Trump's five front runners
The Washington Times on Wednesday, June 27, 2018, reported that, according to Fox News, President Trump has five front runners in mind to replace Supreme Court Justice Anthony M. Kennedy. These five names are from the just cited of roughly 25 judicial nominees compiled by the Heritage Foundation and the Federalist Society during Trump's campaign. The five are: D.C. Circuit Judge Brett Kavanaugh, who was appointed by President George W. Bush; Judge Amy Coney Barrett of the 7th U.S. Circuit Court of Appeals who Mr. Trumpnominated last year; Judge Thomas Hardiman of the 3rd Circuit who was nominated by President George W. Bush; and Judges Amul Thapar and Raymond Kethledge both from the 6th Circuit.
Evangelicals want Trump to pick Amy Coney Barrett. She is also high on the list for Joseph A. Morris. Barrett studied law at Notre Dame with Charlie Rice; she clerked at the D.C. Circuit for Lawrence Silberman; then she clerked at the Supreme Court for Antonin Scalia. That's about as good as a lawyer's pedigree can get. She's only 45; she's a serious Catholic; she's happily married; and she's the mother of seven children. During her confirmation hearings for the Seventh Circuit, Senator Durbin and Senator Feinstein made fools of themselves attacking her for her religious beliefs ("too extreme"; "dangerous") despite the No Religious Tests Clause of the Constitution.
Comments by Andy Schlafly, son of Phyllis Schlafly, leading conservative voice in the late 20th century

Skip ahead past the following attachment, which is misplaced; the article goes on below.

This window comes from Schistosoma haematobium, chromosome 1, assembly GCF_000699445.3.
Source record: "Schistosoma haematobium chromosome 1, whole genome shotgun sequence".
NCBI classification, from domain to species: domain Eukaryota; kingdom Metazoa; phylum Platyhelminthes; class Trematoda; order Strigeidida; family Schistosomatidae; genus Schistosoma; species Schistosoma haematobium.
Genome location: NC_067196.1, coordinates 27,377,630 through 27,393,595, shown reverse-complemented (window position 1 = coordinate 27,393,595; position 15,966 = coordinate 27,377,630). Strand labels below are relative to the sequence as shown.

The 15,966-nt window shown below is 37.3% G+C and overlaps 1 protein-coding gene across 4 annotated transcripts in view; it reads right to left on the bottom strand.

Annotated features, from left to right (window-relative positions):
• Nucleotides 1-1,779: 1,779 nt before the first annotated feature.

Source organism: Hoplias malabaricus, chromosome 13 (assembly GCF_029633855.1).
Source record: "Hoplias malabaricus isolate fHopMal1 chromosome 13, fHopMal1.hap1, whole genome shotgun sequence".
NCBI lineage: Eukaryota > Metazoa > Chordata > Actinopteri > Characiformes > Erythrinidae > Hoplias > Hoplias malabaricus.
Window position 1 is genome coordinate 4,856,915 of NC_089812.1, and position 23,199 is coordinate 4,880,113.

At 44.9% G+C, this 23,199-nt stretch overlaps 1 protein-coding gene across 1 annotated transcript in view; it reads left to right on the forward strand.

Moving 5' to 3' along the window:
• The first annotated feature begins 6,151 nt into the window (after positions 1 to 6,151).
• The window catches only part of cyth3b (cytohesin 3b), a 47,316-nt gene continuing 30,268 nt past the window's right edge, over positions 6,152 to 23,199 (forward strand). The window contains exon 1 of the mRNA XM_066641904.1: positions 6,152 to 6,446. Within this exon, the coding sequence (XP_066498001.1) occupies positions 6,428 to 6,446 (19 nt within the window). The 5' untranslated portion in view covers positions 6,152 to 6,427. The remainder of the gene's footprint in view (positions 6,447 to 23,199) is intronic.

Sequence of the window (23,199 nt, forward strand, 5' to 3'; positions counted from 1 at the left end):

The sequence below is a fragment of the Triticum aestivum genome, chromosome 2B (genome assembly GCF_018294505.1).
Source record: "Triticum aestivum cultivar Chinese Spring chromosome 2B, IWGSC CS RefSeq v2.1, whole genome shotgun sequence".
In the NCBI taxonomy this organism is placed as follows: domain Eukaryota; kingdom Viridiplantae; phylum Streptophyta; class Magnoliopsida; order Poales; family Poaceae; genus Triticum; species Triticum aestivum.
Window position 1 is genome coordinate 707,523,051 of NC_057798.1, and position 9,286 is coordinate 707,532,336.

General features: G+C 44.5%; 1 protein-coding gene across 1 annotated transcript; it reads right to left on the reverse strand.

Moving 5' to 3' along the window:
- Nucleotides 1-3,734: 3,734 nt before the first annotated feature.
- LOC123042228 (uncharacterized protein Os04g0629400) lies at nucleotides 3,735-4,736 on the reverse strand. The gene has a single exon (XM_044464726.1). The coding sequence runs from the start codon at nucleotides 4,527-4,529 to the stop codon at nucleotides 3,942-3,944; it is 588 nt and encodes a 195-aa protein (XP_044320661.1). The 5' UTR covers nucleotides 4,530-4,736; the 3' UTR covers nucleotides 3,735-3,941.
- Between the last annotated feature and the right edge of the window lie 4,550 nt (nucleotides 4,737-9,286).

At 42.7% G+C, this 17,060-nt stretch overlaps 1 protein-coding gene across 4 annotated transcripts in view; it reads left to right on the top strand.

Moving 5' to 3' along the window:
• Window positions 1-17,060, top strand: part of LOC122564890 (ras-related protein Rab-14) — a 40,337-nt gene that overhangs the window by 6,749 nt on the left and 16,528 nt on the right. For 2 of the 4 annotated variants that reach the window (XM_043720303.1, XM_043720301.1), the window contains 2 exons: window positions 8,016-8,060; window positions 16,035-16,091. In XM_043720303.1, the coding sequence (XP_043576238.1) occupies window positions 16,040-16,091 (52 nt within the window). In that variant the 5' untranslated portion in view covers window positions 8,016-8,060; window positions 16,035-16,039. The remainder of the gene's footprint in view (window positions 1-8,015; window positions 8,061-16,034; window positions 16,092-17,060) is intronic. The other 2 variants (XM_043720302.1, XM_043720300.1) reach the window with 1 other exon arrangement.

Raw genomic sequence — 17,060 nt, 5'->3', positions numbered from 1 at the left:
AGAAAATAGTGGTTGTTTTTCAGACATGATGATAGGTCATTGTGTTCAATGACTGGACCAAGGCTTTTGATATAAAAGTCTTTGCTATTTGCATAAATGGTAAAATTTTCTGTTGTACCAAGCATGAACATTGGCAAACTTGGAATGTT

Andy Schlafly, Esq, expressed his misgivings about two of the front runner candidates in an e-mail shared with Phyllis Schlafly Eagles:
- “Thapar is on the list because he’s McConnell’s close friend, who even got Trump to interview Thapar for the last Supreme Court vacancy. Thapar was then the first judge McConnell confirmed for the Court of Appeals. Thapar is best known for sentencing an 84-year-old nun to 3 years in prison for a political protest. His ruling was reversed.”
- Kethledge is not pro-life either. He has never issued a pro-life ruling, and he even joined a decision that favorably cited a case which censored a pro-life advertisement”
Andy Schlafly further stated: “Let’s not fall for McConnell pretending that only he can confirm a nominee. I’d rather have Kennedy’s seat go vacant through the election than have McConnell put someone on who is not pro-life. Trump’s nominees will get a vote with or without McConnell, before or after the election, and what matters most is that Trump’s pro-life pledge be honored. We did well in the last election because there was an unfilled vacancy, and we should not accept a stealth pro-abort pick to appease McConnell and other pro-abort Republicans.
What if the shoe were on the other foot?
President Trump will release the name of his Supreme Court Nominee on Monday, July 9th. In an appeared on Real Time with Bill Maher, Michael Mooreurged fellow liberals not to give up hope on the inevitable confirmation of President Donald Trump’s Supreme Court nominee. He vowed to surround the U.S. capitol with a million other people to stop Trump's SCOTUS confirmation.
Expect the post 4th of July fireworks to begin in earnest on July 9th. I can't help wondering how different things would be if the shoe were on the other foot and Kennedy's replacement would be the prerogative of a Democrat president.